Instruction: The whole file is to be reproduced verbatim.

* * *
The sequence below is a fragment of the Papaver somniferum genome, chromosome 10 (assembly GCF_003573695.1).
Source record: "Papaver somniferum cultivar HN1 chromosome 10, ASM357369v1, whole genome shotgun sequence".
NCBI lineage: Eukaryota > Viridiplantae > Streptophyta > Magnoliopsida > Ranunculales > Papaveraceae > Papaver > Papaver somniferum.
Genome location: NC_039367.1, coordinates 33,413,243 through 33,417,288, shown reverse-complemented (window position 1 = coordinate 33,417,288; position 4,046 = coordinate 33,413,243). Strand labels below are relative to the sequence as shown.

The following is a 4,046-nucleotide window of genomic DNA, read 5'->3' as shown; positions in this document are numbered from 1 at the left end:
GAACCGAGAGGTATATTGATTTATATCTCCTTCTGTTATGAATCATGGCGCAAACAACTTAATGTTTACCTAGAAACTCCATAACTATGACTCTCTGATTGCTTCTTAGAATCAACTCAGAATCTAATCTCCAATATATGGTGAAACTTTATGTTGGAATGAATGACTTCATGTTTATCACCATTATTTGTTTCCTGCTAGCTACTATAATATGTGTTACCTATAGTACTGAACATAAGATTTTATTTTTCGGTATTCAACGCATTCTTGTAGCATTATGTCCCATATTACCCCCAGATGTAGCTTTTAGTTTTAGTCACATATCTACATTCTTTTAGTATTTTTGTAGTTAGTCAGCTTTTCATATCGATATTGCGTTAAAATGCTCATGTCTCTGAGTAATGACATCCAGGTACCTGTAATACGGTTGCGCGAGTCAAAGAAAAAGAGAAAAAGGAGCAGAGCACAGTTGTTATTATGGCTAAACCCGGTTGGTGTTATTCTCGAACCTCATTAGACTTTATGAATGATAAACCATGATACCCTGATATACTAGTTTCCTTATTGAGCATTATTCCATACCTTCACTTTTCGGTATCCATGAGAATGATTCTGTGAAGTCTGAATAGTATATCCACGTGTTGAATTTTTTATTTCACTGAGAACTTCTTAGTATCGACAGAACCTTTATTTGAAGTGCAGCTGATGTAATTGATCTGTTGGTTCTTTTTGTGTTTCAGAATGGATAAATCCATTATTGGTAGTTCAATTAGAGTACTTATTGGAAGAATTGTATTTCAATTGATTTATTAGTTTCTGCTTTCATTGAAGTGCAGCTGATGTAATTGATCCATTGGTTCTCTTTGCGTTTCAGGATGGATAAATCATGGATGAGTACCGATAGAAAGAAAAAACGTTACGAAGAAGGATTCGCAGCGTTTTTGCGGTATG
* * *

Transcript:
The sequence below is a fragment of the Papaver somniferum genome, chromosome 10 (assembly GCF_003573695.1).
Source record: "Papaver somniferum cultivar HN1 chromosome 10, ASM357369v1, whole genome shotgun sequence".
NCBI lineage: Eukaryota > Viridiplantae > Streptophyta > Magnoliopsida > Ranunculales > Papaveraceae > Papaver > Papaver somniferum.
Genome location: NC_039367.1, coordinates 33,413,243 through 33,417,288, shown reverse-complemented (window position 1 = coordinate 33,417,288; position 4,046 = coordinate 33,413,243). Strand labels below are relative to the sequence as shown.

The following is a 4,046-nucleotide window of genomic DNA, read 5'->3' as shown; positions in this document are numbered from 1 at the left end:
GAACCGAGAGGTATATTGATTTATATCTCCTTCTGTTATGAATCATGGCGCAAACAACTTAATGTTTACCTAGAAACTCCATAACTATGACTCTCTGATTGCTTCTTAGAATCAACTCAGAATCTAATCTCCAATATATGGTGAAACTTTATGTTGGAATGAATGACTTCATGTTTATCACCATTATTTGTTTCCTGCTAGCTACTATAATATGTGTTACCTATAGTACTGAACATAAGATTTTATTTTTCGGTATTCAACGCATTCTTGTAGCATTATGTCCCATATTACCCCCAGATGTAGCTTTTAGTTTTAGTCACATATCTACATTCTTTTAGTATTTTTGTAGTTAGTCAGCTTTTCATATCGATATTGCGTTAAAATGCTCATGTCTCTGAGTAATGACATCCAGGTACCTGTAATACGGTTGCGCGAGTCAAAGAAAAAGAGAAAAAGGAGCAGAGCACAGTTGTTATTATGGCTAAACCCGGTTGGTGTTATTCTCGAACCTCATTAGACTTTATGAATGATAAACCATGATACCCTGATATACTAGTTTCCTTATTGAGCATTATTCCATACCTTCACTTTTCGGTATCCATGAGAATGATTCTGTGAAGTCTGAATAGTATATCCACGTGTTGAATTTTTTATTTCACTGAGAACTTCTTAGTATCGACAGAACCTTTATTTGAAGTGCAGCTGATGTAATTGATCTGTTGGTTCTTTTTGTGTTTCAGAATGGATAAATCCATTATTGGTAGTTCAATTAGAGTACTTATTGGAAGAATTGTATTTCAATTGATTTATTAGTTTCTGCTTTCATTGAAGTGCAGCTGATGTAATTGATCCATTGGTTCTCTTTGCGTTTCAGGATGGATAAATCATGGATGAGTACCGATAGAAAGAAAAAACGTTACGAAGAAGGATTCGCAGCGTTTTTGCGGTATG